SOUTHDOWN (the making of)
Go to SOUTHDOWN to see the completed garden.
The garden is based on the Devonshire farm on which the client grew up. The more exposed upper garden takes its cue from the rich herbacious planting of his family's garden and is perhaps suggestive of hilltops and open countryside. The sunken lower garden, meanwhile, drew inspiration from steep-sided valleys, secluded woodlands and deep stream beds with lush green vegetation.
The upper garden
The original garden had not been maintained for some time, and was full of knee-high grass tussocks and weeds.
The lower garden
Once again, the tussocks and weeds along with sheds, path and hardstanding from the original garden(7) were cleared(8). With the division of the garden into two halves established by the temporary clay wall, the upper garden received the seived topsoil from the lower garden, from which clay subsoil was also removed, reducing the surface to almost a meter below the original level(9). Path and seating area were marked out and a sand foundation delineated the beds(10), after which topsoil was imported and banked up to make the new beds(11). Finally, logs taken, with permission, from the farm in Devon were used to provide interest and structure prior to planting(12).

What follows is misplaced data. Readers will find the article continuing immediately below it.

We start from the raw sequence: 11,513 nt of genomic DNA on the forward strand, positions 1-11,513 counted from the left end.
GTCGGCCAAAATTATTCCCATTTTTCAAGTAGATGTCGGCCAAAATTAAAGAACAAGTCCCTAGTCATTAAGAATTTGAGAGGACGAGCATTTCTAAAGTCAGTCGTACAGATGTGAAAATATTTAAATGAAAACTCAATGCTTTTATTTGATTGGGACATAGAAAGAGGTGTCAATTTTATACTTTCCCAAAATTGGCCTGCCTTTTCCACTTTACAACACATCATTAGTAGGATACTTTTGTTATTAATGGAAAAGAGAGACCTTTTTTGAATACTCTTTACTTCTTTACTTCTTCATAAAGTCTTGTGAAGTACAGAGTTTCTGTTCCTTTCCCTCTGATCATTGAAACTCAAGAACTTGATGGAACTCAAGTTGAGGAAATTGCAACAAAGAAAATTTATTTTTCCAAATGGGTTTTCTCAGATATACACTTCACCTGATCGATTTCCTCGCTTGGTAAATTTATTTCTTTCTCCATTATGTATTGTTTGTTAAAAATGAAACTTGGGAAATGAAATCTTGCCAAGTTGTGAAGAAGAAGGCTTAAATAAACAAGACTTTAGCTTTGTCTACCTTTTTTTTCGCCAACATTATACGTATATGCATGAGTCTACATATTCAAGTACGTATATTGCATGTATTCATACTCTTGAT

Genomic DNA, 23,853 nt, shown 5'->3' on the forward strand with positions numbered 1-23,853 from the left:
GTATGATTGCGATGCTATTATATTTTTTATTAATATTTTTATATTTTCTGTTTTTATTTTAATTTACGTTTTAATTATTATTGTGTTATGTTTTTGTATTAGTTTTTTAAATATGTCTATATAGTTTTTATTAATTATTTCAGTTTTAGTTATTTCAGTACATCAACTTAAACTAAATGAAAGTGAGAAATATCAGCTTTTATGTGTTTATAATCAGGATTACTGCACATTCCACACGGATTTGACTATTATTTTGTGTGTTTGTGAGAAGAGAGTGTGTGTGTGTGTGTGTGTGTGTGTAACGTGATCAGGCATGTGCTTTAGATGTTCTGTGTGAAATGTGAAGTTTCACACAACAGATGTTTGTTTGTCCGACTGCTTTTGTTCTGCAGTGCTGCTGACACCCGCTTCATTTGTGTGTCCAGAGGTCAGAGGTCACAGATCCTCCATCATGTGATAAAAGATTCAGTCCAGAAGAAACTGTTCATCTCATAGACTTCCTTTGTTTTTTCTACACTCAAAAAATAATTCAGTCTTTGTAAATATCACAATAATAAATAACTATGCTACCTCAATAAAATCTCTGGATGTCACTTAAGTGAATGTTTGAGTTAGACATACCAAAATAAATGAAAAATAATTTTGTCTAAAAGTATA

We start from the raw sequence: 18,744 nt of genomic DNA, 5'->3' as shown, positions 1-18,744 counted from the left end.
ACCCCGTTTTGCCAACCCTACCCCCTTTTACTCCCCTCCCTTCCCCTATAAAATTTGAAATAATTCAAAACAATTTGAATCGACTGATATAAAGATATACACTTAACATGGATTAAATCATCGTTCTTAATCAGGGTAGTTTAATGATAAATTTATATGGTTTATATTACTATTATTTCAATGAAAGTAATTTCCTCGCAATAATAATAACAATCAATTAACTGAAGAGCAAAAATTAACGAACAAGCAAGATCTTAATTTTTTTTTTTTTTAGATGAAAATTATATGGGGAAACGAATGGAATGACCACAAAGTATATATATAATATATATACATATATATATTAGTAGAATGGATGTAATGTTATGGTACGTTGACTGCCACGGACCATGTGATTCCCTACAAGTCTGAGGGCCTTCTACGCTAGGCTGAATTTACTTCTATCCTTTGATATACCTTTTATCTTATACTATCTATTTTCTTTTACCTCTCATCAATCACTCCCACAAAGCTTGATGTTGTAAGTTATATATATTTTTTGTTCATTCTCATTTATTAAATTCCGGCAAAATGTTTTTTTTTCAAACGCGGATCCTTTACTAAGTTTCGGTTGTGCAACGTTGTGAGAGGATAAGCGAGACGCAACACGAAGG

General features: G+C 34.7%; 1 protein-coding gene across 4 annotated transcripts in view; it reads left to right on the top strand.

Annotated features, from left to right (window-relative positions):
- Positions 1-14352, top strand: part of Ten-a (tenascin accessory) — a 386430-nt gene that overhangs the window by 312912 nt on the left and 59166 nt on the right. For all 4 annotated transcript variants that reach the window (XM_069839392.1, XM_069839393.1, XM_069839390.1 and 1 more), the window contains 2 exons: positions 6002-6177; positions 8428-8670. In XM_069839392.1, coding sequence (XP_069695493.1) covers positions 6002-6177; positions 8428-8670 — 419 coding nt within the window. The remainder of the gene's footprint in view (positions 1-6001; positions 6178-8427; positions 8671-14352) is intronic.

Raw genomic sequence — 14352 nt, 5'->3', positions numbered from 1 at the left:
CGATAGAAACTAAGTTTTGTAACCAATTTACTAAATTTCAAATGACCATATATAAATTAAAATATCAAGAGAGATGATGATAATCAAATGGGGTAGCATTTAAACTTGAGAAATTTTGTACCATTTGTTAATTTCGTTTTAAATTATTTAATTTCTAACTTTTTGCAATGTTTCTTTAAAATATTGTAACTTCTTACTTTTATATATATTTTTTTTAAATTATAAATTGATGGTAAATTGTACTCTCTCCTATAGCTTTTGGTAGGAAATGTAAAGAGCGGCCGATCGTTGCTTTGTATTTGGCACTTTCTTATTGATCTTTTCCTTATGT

An 'airstrip' concrete path ran the length of the garden, skirted by a washing line, and there were disintegrating sheds at each end of the the plot
The first task was to clear the space, which involved removing all grass, weeds and unnecessary planting, along with hard standing and sheds.
Topsoil from the lower garden was seived and used to level the upper garden.
The few remaining salvageable plants (crocosmia, cotoneaster and a chaenomeles) were retained and put to one side.
...and a temporary clay retaining wall was made halfway up the garden, delineating the two halves
A meandering lawn area was marked out and the beds enriched with compost before being planted. As per the client's request, one side was designated cool, white planting; the other side warm/hot reds, oranges and purples.
The lower garden, paths and seating area
With the lower garden dug out, rush screening was put up against the fence, partly to increase privacy and the feeling of seclusion in this area, and partly as a more uniform and appealing background for the tropical planting(13). As described above, the paths, seating area and steps to the upper garden were then marked out and flattened(14), then topsoil brought in to make the banked beds(15). The logs from the farm provided a means of shoring up the soil while adding interest and structure for the new planting, which consisted of two Indian Bean trees, several acers, ferns, hostas and heucheras along with a variety unusual shade-loving natives and some exotics(16). The paths and seating area were given a strong foundation of hard core and the pond was dug, fed by a stream from the upper garden(17). The stream was given a rocky slate bed which mirrored the theme for the paving(18).